To the Editor,
In the December 20, 1999 edition of Automotive News Europe, you identified Robert Bosch as an empire builder who 'never took credit for any of the inventions attributed to him.' But it would be fair to note that the magneto on which his company's early fortunes were founded, and on which he 'never sought a patent,' was in fact invented by Frederick Simms.
Simms was the father of the UK motor industry and a founder of key motoring organizations in Britain. Bosch could not have patented another man's device, I think. Simms is usually understood to have passed his magneto design to Bosch for development and manufacture.
The two men loved game shooting, and attended shoots together. Simms's daughter Rosie once told me that on one English country-house shoot Bosch begged to be excused because he felt unwell. Returning later to his room, Simms found Bosch poring over drawings for the magneto.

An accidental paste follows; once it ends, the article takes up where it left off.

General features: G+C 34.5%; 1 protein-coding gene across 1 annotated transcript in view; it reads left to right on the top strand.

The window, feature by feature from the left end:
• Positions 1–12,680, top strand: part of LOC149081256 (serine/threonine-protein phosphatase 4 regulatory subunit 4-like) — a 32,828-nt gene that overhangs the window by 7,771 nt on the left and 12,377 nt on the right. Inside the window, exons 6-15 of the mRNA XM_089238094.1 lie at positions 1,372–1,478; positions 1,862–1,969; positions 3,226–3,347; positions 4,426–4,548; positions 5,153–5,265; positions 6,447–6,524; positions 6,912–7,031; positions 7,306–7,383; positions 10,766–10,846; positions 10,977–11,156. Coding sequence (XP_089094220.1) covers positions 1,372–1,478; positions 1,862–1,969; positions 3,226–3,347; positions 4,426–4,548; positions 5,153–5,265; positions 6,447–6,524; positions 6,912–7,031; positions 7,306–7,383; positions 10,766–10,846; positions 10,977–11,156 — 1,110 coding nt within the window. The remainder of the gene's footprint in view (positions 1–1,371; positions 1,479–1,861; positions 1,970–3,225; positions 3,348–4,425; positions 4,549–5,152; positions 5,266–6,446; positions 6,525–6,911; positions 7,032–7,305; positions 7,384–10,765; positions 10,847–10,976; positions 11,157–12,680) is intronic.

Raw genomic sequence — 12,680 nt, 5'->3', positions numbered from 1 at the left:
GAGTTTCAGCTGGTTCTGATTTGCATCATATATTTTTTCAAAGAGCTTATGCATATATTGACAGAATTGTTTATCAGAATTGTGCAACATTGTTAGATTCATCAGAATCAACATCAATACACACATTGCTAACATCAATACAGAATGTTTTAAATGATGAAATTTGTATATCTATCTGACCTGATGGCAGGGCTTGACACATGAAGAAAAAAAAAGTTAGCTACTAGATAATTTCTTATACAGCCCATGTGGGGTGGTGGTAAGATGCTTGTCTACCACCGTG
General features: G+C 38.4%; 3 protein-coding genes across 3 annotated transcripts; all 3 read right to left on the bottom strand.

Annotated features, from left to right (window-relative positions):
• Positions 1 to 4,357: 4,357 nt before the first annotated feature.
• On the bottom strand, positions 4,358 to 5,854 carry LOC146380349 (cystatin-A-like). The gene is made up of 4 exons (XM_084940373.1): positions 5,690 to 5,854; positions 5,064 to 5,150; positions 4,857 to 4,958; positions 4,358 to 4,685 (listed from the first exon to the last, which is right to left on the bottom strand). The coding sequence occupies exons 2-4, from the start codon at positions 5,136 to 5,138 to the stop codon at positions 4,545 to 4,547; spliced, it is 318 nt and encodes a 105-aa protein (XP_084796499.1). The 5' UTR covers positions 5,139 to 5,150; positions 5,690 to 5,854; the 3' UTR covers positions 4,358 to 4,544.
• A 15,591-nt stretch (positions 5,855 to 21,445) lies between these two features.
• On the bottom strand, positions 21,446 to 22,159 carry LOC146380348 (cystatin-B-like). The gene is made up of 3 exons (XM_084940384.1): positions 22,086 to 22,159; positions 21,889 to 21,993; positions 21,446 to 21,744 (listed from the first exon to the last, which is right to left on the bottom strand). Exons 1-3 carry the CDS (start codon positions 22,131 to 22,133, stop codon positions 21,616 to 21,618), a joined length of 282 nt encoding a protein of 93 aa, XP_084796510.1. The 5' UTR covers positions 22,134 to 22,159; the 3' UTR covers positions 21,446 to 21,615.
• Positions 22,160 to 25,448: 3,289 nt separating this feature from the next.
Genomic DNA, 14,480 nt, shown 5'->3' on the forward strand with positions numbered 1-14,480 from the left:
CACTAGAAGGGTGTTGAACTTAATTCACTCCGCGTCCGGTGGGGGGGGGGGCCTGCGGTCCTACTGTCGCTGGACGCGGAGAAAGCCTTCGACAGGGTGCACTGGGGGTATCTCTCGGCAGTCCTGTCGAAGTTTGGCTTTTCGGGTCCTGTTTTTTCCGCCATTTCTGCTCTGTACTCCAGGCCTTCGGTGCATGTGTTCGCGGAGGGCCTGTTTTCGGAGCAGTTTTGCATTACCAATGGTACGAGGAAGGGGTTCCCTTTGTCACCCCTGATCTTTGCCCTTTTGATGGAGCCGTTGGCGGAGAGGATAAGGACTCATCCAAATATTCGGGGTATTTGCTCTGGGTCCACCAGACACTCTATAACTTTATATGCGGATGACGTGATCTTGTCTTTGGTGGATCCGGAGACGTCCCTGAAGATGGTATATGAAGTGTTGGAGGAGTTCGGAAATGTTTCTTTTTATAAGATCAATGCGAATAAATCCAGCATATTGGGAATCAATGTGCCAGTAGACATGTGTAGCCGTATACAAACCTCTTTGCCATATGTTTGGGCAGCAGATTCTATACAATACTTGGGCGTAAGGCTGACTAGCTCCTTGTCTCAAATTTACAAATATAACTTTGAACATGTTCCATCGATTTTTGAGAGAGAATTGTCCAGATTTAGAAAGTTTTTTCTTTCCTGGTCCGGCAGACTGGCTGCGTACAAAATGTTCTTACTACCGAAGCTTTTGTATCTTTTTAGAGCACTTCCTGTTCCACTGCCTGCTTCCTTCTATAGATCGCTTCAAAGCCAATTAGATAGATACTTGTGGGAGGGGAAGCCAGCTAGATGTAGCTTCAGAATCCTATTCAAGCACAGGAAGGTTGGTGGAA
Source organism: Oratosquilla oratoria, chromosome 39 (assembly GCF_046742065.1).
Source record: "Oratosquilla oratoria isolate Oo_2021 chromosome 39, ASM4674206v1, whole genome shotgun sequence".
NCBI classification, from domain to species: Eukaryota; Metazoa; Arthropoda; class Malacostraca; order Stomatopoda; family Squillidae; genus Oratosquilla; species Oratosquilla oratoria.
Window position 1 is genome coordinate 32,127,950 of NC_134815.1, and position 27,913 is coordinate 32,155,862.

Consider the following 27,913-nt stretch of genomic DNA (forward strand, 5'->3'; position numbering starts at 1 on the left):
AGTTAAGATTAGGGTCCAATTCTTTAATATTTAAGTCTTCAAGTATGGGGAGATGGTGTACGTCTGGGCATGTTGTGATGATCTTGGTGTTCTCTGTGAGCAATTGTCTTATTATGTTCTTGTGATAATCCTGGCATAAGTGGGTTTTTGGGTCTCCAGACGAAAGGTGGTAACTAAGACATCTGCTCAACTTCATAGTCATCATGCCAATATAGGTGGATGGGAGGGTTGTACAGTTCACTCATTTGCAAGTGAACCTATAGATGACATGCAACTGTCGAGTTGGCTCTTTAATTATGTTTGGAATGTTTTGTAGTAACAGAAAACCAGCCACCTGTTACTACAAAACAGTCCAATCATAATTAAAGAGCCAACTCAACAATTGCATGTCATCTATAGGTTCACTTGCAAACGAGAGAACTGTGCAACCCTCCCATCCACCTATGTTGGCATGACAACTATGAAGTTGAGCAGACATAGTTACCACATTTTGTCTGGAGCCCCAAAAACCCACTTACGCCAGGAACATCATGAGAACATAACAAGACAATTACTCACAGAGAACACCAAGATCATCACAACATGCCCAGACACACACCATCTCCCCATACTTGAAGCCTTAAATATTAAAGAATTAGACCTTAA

Perhaps the story reflected some bitterness that developed as Bosch went on to industrial greatness and Simms pursued a less notable career.
In any event, Simms clearly did not benefit as much as Bosch from the invention. You were of course quite right to include Simms in your recent 'most influential of the millennium' list.
Eastrop, Wiltshire, England